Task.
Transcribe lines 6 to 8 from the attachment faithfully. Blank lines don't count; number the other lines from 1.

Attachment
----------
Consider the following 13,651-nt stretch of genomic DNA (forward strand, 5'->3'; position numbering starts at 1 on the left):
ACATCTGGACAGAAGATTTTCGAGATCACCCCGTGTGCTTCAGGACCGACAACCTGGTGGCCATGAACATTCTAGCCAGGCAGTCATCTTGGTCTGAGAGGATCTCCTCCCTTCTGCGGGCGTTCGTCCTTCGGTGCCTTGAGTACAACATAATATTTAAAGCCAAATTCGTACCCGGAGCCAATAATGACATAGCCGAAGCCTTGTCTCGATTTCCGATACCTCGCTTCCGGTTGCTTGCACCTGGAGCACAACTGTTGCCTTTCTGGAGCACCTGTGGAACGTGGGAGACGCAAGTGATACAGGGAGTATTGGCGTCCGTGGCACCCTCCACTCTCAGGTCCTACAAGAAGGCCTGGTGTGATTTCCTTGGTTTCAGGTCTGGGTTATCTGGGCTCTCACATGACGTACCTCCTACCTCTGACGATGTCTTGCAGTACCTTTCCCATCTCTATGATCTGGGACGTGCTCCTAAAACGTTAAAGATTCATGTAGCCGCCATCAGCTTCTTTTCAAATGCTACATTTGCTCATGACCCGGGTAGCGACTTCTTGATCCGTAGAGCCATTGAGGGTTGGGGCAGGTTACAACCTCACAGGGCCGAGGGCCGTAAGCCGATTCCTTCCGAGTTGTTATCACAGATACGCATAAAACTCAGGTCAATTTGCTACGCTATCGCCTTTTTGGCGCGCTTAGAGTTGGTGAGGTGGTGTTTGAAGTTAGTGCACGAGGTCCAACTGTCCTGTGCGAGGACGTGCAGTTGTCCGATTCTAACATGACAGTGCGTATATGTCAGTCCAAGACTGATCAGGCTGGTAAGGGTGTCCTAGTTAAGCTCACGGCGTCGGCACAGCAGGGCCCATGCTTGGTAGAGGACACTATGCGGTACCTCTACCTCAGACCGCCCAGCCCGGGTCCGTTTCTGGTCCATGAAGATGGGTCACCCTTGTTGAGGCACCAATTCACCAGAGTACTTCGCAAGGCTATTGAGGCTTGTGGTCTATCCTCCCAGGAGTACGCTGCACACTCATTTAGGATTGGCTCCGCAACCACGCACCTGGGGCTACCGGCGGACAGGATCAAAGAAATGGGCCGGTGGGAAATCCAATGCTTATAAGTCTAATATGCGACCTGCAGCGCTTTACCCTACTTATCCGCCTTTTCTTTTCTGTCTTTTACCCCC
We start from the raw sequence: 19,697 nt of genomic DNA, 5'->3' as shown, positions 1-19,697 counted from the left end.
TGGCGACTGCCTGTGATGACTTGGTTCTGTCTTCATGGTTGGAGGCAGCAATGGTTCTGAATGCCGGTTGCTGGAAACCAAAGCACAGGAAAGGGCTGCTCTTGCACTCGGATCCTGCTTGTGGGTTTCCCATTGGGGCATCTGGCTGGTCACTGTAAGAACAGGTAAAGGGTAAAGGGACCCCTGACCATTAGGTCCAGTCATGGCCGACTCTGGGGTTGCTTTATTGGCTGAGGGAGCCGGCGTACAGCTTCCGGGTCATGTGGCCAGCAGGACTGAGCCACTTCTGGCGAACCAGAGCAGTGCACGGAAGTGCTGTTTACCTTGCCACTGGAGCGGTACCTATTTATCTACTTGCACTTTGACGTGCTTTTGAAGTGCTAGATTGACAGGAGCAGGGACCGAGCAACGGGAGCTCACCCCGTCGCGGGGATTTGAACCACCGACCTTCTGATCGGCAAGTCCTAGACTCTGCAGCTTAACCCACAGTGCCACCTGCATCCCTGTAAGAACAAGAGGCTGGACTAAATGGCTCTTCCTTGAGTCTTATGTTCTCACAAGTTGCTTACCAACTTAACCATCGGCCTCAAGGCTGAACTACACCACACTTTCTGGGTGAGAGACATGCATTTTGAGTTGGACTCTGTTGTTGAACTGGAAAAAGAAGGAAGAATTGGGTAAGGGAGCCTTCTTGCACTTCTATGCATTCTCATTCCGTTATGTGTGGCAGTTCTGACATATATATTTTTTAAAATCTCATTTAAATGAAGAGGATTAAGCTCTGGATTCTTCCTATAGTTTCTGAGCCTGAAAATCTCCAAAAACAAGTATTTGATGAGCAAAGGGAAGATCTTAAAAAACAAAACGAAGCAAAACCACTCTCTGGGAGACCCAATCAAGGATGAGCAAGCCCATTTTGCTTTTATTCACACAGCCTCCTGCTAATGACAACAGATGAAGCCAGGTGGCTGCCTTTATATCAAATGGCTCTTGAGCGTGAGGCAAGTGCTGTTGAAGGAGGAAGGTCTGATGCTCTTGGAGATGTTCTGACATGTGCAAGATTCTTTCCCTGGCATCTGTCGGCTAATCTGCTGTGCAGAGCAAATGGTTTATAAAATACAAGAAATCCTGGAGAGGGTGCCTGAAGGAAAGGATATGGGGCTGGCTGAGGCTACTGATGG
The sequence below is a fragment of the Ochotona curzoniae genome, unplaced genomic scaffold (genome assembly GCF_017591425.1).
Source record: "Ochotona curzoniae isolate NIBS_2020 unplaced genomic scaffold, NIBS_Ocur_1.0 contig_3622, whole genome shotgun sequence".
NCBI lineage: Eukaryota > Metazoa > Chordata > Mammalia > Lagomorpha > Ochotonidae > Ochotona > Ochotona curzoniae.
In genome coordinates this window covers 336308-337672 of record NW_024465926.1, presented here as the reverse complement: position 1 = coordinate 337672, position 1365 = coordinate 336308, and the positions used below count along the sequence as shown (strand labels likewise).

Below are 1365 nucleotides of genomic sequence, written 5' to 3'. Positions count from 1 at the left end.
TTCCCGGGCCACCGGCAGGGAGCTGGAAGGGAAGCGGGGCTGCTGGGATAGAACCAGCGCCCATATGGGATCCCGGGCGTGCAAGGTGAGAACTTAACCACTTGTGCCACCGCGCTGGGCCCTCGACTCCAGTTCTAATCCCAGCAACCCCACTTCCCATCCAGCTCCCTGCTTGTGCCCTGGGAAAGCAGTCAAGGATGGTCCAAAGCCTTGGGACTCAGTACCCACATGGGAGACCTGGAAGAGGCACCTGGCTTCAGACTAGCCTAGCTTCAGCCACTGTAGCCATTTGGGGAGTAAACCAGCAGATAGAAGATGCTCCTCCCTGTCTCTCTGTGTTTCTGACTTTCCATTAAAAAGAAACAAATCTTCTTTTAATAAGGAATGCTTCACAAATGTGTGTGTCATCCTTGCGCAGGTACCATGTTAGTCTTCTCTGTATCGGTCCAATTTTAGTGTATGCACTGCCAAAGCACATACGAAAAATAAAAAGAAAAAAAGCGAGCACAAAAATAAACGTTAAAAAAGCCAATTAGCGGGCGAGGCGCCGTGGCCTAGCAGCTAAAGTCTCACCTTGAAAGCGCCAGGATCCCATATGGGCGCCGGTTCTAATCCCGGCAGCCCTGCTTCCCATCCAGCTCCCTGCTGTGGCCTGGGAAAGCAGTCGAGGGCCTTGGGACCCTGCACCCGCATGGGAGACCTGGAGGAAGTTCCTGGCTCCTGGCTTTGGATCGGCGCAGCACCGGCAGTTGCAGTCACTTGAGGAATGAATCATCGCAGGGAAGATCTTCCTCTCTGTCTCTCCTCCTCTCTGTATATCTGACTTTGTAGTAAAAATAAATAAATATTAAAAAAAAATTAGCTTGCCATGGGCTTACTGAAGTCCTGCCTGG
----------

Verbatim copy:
Source record: "Ochotona curzoniae isolate NIBS_2020 unplaced genomic scaffold, NIBS_Ocur_1.0 contig_3622, whole genome shotgun sequence".
NCBI lineage: Eukaryota > Metazoa > Chordata > Mammalia > Lagomorpha > Ochotonidae > Ochotona > Ochotona curzoniae.
In genome coordinates this window covers 336308-337672 of record NW_024465926.1, presented here as the reverse complement: position 1 = coordinate 337672, position 1365 = coordinate 336308, and the positions used below count along the sequence as shown (strand labels likewise).